But this is a short-sighted policy, devoid of vision or real plan; and not just in light of the obvious moral and ethical imperative to help those who need it most. Cutting aid to low-income countries only exacerbates their economic, social and political woes. This can only serve to destabilize them further, which in turn undermines our own national interests, including security concerns and the prevention of radicalization. It also hinders our access to natural resources, reduces the chances of trading with economies that are growing instead of declining, and affects our ability to jointly address the challenges resulting from climate change and global health issues.
It’s no wonder Sunak’s announcement of aid funding cuts, made while in Boris Johnson’s government, was described by five former British prime ministers – John Major, Tony Blair , Gordon Brown, David Cameron and Theresa May, three of whom are Conservatives. – as a “strategic error”.
The target for high-income countries to spend at least 0.7 percent of their gross national income on aid was set by the United Nations General Assembly in 1970. More than 50 years later, only five countries – Sweden, Norway,
Luxembourg, Denmark and the Netherlands have consistently met or exceeded this target. The UK first took this step in 2013, under a legal obligation to comply.
It remains to be seen whether Sunak’s “temporary” measure, which the Treasury has said will be repealed by 2028, will turn into a permanent measure, although Labor has promised to reinstate the 0 bond, 7 percent after what currently seems likely his return to power in the next general election, scheduled for January 2025.
Although foreign aid to developing countries is not without negative side effects – and debates over whether or not it creates a culture of dependency and the misuse of some of the funds leading to corruption are not invalid – its overall contribution to the well-being of developing countries is not without merit. both the donor country and the recipients are undoubtedly of inestimable value.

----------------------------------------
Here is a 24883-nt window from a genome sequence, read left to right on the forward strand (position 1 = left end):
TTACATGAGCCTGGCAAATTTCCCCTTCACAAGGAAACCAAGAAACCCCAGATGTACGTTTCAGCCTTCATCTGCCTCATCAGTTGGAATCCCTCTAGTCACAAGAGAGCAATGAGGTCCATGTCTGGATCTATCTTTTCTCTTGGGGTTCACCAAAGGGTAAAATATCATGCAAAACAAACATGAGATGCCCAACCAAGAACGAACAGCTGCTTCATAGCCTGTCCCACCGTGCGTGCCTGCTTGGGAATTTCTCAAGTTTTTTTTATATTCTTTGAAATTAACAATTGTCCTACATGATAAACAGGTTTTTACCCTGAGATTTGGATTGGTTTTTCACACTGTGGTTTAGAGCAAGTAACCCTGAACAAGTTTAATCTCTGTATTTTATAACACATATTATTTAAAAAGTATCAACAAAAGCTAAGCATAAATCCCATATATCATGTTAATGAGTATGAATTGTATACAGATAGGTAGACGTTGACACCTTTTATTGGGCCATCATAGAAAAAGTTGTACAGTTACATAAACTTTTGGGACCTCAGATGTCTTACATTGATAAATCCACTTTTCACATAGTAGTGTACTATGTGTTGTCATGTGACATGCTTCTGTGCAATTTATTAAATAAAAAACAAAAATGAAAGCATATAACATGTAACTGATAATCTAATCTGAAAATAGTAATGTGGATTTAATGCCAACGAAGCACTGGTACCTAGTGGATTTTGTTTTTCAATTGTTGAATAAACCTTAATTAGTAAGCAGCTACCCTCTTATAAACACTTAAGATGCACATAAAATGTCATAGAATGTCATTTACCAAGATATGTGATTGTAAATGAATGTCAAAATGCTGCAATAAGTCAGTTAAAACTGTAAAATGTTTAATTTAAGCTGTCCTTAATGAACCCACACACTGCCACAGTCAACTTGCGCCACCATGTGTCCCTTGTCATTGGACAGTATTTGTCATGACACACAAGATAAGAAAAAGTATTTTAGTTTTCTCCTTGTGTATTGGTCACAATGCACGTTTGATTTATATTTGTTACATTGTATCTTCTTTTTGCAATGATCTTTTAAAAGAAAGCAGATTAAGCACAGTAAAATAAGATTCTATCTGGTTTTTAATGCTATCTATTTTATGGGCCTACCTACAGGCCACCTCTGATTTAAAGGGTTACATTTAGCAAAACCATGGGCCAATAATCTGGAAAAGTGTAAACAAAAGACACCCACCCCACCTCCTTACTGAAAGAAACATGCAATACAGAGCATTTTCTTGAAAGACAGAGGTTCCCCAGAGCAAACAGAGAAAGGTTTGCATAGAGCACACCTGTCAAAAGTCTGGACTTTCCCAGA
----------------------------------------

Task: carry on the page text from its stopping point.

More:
If the richest countries are serious about achieving all or most of the UN’s 17 Sustainable Development Goals, which include ending poverty and hunger, creating jobs, ensuring health and well-being of all, universal education, gender equality and hygiene, water and sanitation for all – then foreign aid is an absolute necessity.
Most importantly, this should not be considered charity. In some cases, foreign aid comes with the condition that part of the money be spent in the donor country; this strengthens the relationship between donor and recipient, but also helps prevent political instability caused by radicalization and unwanted mass migration, as well as their effects on donor countries.
Opposing foreign aid cuts does not mean ignoring the economic difficulties that many developed countries currently face, nor the domestic political implications that many politicians are too afraid to confront for fear of scaring voters. .
However, even when these cuts are temporary measures, they still have immediate and devastating effects on vulnerable people, and it is impossible to simply restart aid programs later at the point where they were abandoned. Instead, many projects will be forced to start again from a worse situation, amid a more wary local population.
Foreign Office analysis suggests that in Yemen, for example, cuts to the UK aid budget mean half a million women and children will no longer receive healthcare, leading to in many cases death. In South Sudan, the lives of tens of thousands of children suffering from severe acute malnutrition are in danger. Those who survive will miss out on essential vaccines, leaving a harmful long-term legacy.